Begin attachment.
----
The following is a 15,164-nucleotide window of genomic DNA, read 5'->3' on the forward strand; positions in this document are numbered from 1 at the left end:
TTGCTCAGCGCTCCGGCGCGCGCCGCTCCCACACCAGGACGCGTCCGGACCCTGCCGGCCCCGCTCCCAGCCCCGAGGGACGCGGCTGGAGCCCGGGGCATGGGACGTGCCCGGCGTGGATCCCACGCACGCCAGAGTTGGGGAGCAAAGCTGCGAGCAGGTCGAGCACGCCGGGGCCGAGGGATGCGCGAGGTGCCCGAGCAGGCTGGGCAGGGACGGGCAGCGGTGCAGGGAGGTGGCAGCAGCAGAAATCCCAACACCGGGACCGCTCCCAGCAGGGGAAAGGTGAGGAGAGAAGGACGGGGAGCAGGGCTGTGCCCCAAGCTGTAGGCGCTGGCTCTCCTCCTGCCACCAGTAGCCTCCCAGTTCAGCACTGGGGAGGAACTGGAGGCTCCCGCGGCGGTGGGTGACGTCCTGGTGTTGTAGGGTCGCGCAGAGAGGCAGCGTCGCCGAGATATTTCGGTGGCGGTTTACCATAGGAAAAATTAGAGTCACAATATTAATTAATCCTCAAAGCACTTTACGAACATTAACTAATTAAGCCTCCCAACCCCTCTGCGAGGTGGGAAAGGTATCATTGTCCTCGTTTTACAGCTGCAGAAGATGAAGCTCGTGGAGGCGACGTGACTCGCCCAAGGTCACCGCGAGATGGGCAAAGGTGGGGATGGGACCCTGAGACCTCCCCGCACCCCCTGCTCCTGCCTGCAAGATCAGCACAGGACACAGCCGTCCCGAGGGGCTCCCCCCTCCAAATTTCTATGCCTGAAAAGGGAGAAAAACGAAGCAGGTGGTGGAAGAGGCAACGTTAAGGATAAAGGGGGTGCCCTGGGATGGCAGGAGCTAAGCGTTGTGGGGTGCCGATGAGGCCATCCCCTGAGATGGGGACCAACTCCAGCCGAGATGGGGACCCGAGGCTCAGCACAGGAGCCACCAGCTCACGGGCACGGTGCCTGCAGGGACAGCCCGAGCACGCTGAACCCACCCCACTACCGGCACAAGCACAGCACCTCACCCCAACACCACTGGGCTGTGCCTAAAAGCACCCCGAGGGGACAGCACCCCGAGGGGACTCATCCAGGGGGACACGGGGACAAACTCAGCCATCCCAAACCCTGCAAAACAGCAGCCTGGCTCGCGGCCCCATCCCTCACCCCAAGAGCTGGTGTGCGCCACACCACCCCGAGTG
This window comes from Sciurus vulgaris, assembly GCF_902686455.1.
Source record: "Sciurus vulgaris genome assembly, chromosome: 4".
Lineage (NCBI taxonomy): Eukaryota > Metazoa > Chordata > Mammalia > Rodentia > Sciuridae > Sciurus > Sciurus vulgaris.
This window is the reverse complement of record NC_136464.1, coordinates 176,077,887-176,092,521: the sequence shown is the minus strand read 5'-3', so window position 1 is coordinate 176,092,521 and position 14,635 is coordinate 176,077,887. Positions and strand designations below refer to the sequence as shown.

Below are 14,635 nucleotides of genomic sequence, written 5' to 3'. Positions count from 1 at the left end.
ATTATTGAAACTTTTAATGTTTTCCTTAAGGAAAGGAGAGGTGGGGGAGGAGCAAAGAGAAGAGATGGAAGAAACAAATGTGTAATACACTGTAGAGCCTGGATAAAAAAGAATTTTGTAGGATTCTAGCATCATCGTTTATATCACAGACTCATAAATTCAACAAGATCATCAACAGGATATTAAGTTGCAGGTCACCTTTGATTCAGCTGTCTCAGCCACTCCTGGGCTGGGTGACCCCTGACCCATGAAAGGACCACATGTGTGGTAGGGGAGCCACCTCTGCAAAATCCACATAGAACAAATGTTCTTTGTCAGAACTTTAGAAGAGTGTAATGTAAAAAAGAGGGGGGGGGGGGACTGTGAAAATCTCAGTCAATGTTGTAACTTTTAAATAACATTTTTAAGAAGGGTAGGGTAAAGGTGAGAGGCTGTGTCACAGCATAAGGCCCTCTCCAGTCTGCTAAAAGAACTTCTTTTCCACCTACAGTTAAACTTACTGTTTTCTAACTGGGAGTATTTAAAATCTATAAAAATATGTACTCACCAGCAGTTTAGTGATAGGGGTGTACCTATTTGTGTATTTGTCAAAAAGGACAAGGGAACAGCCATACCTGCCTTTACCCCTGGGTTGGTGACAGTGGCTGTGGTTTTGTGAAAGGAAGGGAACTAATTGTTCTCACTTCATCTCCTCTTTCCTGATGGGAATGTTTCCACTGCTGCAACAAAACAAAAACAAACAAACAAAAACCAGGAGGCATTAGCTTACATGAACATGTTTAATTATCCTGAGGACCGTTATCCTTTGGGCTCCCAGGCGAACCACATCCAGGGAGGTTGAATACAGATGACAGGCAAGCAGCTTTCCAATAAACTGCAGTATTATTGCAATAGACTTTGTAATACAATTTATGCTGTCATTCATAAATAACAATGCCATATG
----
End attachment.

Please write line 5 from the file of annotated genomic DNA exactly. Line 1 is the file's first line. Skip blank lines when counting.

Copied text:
Lineage (NCBI taxonomy): Eukaryota > Metazoa > Chordata > Mammalia > Rodentia > Sciuridae > Sciurus > Sciurus vulgaris.